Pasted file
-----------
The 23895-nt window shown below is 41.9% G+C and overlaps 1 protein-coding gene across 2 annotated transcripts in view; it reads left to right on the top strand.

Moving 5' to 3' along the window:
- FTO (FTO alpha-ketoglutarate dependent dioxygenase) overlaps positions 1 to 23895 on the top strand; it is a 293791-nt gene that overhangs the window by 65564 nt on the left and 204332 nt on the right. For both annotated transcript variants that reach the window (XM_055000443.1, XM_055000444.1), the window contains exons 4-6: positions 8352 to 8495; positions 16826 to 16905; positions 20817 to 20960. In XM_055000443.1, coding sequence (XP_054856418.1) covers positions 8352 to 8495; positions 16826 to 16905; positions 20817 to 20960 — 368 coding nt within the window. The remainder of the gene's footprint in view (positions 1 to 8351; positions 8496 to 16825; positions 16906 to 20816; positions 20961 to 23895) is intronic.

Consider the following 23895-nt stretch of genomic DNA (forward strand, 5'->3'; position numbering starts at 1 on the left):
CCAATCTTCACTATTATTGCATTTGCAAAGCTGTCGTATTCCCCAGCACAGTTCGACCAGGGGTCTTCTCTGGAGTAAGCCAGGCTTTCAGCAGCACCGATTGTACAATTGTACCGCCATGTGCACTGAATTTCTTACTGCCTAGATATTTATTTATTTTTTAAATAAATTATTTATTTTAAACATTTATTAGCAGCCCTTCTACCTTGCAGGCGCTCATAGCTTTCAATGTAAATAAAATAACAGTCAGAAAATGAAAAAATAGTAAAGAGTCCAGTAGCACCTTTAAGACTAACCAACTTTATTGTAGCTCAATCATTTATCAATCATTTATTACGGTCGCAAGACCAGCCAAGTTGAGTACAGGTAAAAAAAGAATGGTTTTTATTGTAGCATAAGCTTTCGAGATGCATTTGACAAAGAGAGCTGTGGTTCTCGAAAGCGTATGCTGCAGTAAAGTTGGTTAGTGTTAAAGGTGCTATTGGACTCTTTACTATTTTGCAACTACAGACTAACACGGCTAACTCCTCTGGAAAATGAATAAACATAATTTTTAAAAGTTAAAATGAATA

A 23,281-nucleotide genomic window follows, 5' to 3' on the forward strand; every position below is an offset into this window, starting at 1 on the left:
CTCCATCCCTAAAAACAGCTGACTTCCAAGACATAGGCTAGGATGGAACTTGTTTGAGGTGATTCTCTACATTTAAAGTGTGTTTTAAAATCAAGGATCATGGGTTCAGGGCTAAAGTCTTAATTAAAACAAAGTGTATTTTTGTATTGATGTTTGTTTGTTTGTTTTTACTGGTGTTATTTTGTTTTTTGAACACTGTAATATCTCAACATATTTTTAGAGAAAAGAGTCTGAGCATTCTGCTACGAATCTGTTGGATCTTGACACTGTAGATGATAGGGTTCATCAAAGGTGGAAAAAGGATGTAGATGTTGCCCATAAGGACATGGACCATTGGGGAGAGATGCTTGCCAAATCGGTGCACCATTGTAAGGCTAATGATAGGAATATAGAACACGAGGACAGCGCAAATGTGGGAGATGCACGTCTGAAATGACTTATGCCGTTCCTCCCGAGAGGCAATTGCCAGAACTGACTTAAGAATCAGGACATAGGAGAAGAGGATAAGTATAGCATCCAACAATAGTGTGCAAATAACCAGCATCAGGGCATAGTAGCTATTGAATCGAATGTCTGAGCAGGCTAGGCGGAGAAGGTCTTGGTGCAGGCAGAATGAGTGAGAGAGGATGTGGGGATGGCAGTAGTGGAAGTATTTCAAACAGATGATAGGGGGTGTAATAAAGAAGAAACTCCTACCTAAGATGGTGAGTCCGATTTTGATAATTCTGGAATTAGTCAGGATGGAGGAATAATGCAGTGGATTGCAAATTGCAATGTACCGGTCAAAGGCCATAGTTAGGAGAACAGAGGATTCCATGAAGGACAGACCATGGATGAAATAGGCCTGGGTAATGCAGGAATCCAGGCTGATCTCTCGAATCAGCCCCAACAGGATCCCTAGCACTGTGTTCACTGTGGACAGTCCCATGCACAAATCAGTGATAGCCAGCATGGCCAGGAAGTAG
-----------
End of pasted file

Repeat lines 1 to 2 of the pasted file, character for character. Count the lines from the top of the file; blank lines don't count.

The 23895-nt window shown below is 41.9% G+C and overlaps 1 protein-coding gene across 2 annotated transcripts in view; it reads left to right on the top strand.

Moving 5' to 3' along the window: